Imagine that. In a meeting of followers of Christ membership and balloting relies heavily on individuals acting like, well, followers of Christ, exhibiting things like telling the truth, not being deceitful, following agreed upon rules, and the like.
#SBC21 was the most important annual meeting in a generation. The attendance was higher than it had been in over 25 years. The most important vote, the presidential election, had over 13,000 votes cast and the difference between winner Ed Litton and loser Mike Stone was only 556 votes.
How confident may we be about the outcome? What opportunity was there for fraudulent ballots? Was there a possibility of any individual manipulating the outcome?
My answers: We may be totally confident of the outcome. There are always opportunities for fraudulent ballots to be cast but there has never been proof of widespread improper balloting. There was virtually no opportunity for any individual to manipulate the outcome.
We Southern Baptists used to brag about how our annual meeting is the largest purely democratic assembly in the world. Who else throws 15,000 people in a room and tries to have a business meeting, votes for officers, budgets, policies, and the like?
Well, no sensible organization would attempt this but we have done it for over a century and amazingly, we’ve managed to make it work.
It depends on Southern Baptists behaving, being honest, and following the rules. It’s all on the honor system.
Almost all messengers preregister online. This has smoothed the process and has made it simple, quick, and easy to register at the convention, an essential step since that’s where you formally are enrolled as a messenger and receive your ballots.
- Online registration requires only that the registrant (or church official) log in their church ID number and give some basic information.
- Some giving information is programmed into the system from reported giving. Other SBC giving may be supplied by the church.
- No one checks the numbers.
- No one checks the membership status of the registering messenger.
- No one check the supplied name of the church clerk or moderator.
Messengers register physically, in person, at the convention.
- No ID is required. You hand the volunteer at the messenger registration station your online registration form and it is accepted. You do not have to prove that you are the person named on the preregistration form.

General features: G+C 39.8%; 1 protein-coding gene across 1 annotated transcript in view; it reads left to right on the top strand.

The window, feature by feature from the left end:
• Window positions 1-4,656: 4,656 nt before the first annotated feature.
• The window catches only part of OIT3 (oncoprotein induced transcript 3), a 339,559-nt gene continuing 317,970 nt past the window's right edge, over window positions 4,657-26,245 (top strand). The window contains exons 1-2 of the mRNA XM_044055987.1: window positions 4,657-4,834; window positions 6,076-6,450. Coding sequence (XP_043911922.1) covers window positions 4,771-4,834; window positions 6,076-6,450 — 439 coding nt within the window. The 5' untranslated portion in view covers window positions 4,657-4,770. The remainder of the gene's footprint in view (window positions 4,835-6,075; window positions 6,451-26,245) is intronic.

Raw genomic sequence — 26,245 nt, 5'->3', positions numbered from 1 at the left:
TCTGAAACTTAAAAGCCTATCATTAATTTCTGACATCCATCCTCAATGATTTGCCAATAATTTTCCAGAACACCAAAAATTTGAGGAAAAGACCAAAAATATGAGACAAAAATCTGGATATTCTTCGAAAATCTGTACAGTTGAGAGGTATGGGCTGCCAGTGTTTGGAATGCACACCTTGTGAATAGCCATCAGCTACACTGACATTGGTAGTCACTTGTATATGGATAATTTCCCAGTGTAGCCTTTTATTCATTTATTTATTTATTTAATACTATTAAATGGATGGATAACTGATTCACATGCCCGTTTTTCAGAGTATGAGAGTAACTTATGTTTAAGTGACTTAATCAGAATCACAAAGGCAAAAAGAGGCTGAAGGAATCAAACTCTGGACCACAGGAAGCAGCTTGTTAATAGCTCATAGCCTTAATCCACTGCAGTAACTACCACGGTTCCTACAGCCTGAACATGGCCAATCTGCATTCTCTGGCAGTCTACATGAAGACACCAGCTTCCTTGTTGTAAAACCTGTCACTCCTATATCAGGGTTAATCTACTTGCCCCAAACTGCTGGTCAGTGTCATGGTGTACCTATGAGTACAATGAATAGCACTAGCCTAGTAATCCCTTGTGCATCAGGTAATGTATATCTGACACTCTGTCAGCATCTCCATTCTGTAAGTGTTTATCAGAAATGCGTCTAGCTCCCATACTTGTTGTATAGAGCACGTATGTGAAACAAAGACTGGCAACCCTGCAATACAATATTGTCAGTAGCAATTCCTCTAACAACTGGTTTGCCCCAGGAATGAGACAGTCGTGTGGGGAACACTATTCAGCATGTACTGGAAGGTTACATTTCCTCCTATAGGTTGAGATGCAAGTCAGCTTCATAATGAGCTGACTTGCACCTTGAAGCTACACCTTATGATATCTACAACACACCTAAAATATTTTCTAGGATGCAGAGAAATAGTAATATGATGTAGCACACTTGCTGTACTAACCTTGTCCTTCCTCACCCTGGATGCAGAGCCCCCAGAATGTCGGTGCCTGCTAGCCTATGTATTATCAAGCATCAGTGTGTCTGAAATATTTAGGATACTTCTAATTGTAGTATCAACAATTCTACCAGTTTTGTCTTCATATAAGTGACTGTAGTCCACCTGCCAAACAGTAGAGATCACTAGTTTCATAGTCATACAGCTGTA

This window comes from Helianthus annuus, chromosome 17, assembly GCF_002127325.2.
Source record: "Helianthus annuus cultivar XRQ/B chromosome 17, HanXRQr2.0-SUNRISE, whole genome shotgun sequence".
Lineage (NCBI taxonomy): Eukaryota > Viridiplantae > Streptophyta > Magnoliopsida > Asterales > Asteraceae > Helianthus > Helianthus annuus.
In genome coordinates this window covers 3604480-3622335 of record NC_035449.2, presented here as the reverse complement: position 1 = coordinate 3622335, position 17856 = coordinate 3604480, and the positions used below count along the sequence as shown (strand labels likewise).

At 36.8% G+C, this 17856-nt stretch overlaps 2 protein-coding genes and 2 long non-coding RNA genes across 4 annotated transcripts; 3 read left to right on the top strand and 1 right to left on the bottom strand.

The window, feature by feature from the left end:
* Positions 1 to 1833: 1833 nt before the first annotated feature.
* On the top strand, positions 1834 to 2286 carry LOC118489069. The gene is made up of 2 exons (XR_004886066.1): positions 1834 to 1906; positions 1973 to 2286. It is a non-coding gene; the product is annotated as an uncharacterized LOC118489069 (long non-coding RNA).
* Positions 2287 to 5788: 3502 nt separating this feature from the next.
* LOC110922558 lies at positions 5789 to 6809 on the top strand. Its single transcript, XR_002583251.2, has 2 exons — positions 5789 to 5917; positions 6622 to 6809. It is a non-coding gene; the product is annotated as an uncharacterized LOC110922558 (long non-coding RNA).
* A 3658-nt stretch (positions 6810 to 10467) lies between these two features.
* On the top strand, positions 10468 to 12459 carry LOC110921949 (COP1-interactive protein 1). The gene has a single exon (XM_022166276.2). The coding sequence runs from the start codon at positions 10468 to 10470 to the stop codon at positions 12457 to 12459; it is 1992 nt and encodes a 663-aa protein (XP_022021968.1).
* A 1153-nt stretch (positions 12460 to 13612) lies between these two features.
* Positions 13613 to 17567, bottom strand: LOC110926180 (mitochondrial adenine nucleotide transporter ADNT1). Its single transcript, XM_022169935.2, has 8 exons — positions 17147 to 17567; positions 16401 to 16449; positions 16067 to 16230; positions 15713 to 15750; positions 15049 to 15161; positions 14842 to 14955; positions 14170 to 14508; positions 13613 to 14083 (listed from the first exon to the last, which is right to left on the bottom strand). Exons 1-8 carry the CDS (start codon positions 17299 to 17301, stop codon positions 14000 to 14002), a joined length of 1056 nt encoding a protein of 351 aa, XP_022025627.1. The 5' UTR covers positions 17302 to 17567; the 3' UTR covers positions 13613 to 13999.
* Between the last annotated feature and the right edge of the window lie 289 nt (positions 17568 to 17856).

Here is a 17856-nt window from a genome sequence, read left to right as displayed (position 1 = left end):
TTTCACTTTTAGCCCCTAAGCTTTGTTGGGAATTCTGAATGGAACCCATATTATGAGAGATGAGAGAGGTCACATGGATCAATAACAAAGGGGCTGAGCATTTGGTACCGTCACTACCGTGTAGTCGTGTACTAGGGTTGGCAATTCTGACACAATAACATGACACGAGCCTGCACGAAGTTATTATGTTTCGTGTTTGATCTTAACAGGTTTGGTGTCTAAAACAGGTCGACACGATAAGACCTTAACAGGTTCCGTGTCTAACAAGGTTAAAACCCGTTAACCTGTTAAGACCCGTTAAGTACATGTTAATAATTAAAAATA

- There is abundant opportunity for fraud here, since anyone could present the paper and it’s not verified that you are the individual named therein.
- I am unaware of any accusations of fraudulent registrations at any SBCAM in my memory.
Balloting is simple. You have the ballots. You vote them.
- Rules prohibit proxy voting. You have to be present, in the hall at the time of voting, and vote your own ballot.
- I’ve heard a couple of instances where one person was observed voting more than one ballot. Since there is no age minimum to be a messenger (churches have an unquestioned right to send whomever they wish, even children), perhaps some dad votes his kids ballots. This would be unethical and possibly fraudulent according to our rules.
- You have to be present to vote. Presumably, a messenger who tries to drop his ballot in the bucket in the convention hallway while the tellers are carting the votes to the counting room would not be permitted to do so – in the hall when the vote is taken, voting your own ballots.
There are multiple opportunities for fraud and misbehavior but the system has worked for all these years. Granted, it is a 19th century system. Years ago, votes would be in the hundreds, a small number. In my lifetime we’ve had over 45,000 messengers at a convention. It seems likely that current controversies will push attendance back to higher numbers, over 15,000 this year, probably less next year at a distant location (California) but back to some southern cities (Charlotte, Dallas) soon where attendance would be more like this year.
In our present political climate, it seems both quaint and amazing that we have a simple system that works.
Some loud voices complain about election fraud on the Litton/Stone vote. Stone hasn’t complained and no one has proof. Fake news is with us always it seems.
See you, maybe, in Anaheim.
I understand that every single pastor who was in Nashville is on vacation this week. What a life! Paid expenses to the convention and then paid vacation. We retirees may be envious.